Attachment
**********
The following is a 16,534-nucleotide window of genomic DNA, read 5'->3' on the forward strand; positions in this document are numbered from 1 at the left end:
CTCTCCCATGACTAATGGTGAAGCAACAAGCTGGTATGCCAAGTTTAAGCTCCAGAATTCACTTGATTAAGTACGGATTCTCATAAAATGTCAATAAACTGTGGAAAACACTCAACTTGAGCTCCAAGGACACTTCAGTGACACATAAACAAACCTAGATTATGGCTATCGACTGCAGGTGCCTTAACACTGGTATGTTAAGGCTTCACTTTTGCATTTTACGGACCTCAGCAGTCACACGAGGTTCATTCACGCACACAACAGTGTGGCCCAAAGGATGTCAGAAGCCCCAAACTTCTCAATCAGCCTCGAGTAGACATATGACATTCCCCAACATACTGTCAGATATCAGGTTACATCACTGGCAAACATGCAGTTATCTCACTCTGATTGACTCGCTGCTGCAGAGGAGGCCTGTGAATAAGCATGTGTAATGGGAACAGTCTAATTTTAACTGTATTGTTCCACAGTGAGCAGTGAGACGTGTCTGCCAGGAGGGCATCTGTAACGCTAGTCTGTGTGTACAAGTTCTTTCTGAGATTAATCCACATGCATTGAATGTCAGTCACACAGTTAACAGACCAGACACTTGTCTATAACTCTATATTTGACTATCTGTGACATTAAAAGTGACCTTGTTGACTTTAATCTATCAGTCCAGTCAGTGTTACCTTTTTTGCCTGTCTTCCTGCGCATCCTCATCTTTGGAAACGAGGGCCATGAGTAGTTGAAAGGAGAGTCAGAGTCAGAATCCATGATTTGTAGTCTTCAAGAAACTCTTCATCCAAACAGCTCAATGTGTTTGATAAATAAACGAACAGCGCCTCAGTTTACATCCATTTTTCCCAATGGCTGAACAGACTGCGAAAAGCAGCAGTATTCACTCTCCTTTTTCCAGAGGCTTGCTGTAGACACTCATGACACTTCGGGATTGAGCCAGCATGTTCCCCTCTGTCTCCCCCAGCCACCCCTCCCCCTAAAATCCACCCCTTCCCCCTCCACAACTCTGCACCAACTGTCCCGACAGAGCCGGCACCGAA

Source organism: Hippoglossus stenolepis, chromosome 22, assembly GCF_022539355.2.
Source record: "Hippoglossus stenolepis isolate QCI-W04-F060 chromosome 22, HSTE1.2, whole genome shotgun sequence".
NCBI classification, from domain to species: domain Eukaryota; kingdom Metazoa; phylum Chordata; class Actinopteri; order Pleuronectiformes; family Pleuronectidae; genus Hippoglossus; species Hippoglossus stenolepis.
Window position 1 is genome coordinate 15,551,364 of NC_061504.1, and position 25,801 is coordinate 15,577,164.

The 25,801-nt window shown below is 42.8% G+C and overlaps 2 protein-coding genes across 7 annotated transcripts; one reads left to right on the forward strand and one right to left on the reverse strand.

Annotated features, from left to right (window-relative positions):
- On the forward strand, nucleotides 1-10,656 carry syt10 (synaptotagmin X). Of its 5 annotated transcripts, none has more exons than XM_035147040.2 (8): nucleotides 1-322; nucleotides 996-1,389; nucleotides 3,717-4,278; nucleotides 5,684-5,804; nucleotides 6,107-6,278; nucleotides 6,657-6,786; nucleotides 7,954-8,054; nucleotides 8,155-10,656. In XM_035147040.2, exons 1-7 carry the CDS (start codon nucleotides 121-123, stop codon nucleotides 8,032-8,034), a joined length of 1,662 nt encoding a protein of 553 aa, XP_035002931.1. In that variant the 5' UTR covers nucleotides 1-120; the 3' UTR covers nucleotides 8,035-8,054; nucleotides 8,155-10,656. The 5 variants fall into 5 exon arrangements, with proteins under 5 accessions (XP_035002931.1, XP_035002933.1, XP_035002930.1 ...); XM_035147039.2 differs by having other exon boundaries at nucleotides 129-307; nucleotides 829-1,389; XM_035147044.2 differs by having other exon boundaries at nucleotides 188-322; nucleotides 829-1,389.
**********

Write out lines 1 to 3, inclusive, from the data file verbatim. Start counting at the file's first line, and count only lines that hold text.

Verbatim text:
The following is a 16,534-nucleotide window of genomic DNA, read 5'->3' on the forward strand; positions in this document are numbered from 1 at the left end:
CTCTCCCATGACTAATGGTGAAGCAACAAGCTGGTATGCCAAGTTTAAGCTCCAGAATTCACTTGATTAAGTACGGATTCTCATAAAATGTCAATAAACTGTGGAAAACACTCAACTTGAGCTCCAAGGACACTTCAGTGACACATAAACAAACCTAGATTATGGCTATCGACTGCAGGTGCCTTAACACTGGTATGTTAAGGCTTCACTTTTGCATTTTACGGACCTCAGCAGTCACACGAGGTTCATTCACGCACACAACAGTGTGGCCCAAAGGATGTCAGAAGCCCCAAACTTCTCAATCAGCCTCGAGTAGACATATGACATTCCCCAACATACTGTCAGATATCAGGTTACATCACTGGCAAACATGCAGTTATCTCACTCTGATTGACTCGCTGCTGCAGAGGAGGCCTGTGAATAAGCATGTGTAATGGGAACAGTCTAATTTTAACTGTATTGTTCCACAGTGAGCAGTGAGACGTGTCTGCCAGGAGGGCATCTGTAACGCTAGTCTGTGTGTACAAGTTCTTTCTGAGATTAATCCACATGCATTGAATGTCAGTCACACAGTTAACAGACCAGACACTTGTCTATAACTCTATATTTGACTATCTGTGACATTAAAAGTGACCTTGTTGACTTTAATCTATCAGTCCAGTCAGTGTTACCTTTTTTGCCTGTCTTCCTGCGCATCCTCATCTTTGGAAACGAGGGCCATGAGTAGTTGAAAGGAGAGTCAGAGTCAGAATCCATGATTTGTAGTCTTCAAGAAACTCTTCATCCAAACAGCTCAATGTGTTTGATAAATAAACGAACAGCGCCTCAGTTTACATCCATTTTTCCCAATGGCTGAACAGACTGCGAAAAGCAGCAGTATTCACTCTCCTTTTTCCAGAGGCTTGCTGTAGACACTCATGACACTTCGGGATTGAGCCAGCATGTTCCCCTCTGTCTCCCCCAGCCACCCCTCCCCCTAAAATCCACCCCTTCCCCCTCCACAACTCTGCACCAACTGTCCCGACAGAGCCGGCACCGAA

Source organism: Hippoglossus stenolepis, chromosome 22, assembly GCF_022539355.2.